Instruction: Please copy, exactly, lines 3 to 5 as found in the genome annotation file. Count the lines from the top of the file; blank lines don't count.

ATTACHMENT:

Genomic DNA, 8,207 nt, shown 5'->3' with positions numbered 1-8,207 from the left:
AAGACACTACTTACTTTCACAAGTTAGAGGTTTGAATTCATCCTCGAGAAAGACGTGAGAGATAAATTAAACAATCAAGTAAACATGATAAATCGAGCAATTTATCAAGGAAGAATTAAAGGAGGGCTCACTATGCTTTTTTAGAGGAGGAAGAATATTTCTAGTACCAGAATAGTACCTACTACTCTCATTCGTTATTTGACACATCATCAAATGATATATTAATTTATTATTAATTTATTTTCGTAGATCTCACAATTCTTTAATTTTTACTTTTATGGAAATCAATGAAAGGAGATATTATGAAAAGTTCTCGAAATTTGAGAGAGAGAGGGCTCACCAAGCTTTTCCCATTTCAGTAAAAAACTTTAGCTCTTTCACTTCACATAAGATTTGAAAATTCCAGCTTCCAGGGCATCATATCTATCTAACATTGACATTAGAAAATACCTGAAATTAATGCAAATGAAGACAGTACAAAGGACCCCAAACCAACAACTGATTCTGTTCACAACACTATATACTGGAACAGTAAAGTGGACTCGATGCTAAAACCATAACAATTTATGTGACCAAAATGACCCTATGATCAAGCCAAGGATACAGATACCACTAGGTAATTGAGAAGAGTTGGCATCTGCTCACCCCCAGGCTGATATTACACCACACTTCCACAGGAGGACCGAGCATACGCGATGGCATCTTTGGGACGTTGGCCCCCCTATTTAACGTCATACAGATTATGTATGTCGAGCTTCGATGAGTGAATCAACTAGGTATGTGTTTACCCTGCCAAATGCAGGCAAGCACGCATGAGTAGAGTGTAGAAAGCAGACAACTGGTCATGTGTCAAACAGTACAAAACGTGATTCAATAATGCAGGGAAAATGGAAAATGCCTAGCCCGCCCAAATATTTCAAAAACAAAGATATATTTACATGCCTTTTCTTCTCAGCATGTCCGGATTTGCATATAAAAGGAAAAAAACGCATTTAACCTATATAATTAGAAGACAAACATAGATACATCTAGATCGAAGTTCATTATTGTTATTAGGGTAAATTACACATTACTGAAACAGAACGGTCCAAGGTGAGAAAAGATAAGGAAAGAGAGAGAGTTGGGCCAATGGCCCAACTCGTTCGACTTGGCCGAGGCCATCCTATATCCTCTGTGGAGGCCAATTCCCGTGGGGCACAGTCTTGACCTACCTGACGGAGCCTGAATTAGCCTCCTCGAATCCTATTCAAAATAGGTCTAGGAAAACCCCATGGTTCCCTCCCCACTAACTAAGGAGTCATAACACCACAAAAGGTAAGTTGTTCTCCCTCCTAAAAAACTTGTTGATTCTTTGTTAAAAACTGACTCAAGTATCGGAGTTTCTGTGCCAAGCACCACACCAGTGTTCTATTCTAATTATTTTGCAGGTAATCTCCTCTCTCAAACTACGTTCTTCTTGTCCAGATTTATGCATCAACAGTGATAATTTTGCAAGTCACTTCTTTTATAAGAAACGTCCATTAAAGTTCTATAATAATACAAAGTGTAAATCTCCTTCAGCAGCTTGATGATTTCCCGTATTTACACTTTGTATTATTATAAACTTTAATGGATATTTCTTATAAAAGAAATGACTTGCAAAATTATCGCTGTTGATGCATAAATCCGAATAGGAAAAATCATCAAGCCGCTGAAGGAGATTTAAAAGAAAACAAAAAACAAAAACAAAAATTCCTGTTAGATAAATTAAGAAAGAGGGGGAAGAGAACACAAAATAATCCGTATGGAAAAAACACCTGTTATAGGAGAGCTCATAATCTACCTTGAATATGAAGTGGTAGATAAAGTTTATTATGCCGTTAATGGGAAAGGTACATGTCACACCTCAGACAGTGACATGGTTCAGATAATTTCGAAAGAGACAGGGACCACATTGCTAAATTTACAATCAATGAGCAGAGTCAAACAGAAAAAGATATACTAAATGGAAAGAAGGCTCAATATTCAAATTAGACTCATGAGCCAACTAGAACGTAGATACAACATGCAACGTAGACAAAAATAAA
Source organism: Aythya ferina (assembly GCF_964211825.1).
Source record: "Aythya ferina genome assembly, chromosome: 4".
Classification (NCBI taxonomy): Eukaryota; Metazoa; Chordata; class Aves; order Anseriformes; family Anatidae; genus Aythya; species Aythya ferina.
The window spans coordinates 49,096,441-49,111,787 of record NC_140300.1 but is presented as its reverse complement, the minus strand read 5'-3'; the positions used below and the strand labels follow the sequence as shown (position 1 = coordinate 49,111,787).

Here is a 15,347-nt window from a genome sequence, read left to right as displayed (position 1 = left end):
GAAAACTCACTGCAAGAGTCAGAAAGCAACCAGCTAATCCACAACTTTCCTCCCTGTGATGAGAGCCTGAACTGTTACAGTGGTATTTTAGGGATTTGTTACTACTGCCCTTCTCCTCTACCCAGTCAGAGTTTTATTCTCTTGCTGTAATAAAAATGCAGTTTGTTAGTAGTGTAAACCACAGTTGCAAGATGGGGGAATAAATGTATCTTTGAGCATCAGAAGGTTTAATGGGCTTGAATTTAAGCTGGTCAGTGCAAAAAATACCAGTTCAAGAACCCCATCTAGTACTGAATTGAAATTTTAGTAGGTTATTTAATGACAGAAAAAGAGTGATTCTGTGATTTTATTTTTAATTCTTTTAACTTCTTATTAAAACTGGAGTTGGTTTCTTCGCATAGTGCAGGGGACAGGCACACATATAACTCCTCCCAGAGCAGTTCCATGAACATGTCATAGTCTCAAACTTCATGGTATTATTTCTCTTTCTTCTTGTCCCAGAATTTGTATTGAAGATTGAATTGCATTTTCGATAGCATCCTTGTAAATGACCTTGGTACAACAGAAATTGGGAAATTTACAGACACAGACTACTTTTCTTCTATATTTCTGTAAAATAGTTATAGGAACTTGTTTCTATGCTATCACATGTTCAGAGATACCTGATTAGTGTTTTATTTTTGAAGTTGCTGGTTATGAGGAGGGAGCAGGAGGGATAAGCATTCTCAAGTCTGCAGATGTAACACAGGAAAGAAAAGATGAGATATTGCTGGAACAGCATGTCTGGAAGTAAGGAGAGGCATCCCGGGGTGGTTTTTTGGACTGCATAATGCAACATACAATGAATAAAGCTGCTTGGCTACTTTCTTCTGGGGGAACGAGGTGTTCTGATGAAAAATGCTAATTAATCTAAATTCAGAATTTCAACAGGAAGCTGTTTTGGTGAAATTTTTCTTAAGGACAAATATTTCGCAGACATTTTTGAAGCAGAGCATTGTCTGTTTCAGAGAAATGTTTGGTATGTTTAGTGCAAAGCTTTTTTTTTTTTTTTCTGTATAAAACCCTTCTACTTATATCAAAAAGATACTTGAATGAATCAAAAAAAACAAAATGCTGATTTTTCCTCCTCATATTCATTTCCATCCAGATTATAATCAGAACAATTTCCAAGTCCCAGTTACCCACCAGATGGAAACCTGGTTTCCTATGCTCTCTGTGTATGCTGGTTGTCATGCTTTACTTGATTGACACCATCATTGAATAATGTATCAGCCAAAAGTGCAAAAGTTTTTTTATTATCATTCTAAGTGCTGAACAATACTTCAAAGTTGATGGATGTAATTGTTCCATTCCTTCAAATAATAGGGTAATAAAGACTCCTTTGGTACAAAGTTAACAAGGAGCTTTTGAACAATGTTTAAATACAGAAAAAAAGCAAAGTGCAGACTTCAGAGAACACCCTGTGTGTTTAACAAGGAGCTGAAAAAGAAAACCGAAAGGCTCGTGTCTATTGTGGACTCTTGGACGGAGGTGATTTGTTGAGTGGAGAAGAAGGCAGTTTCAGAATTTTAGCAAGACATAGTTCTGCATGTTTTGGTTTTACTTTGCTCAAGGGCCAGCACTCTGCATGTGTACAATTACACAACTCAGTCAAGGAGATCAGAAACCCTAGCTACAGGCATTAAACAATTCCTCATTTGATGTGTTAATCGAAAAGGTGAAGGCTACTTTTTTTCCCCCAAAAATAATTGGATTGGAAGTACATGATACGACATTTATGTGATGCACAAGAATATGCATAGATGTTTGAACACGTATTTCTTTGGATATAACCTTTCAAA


Source organism: Aythya ferina (assembly GCF_964211825.1).
Source record: "Aythya ferina genome assembly, chromosome: 4".
Classification (NCBI taxonomy): Eukaryota; Metazoa; Chordata; class Aves; order Anseriformes; family Anatidae; genus Aythya; species Aythya ferina.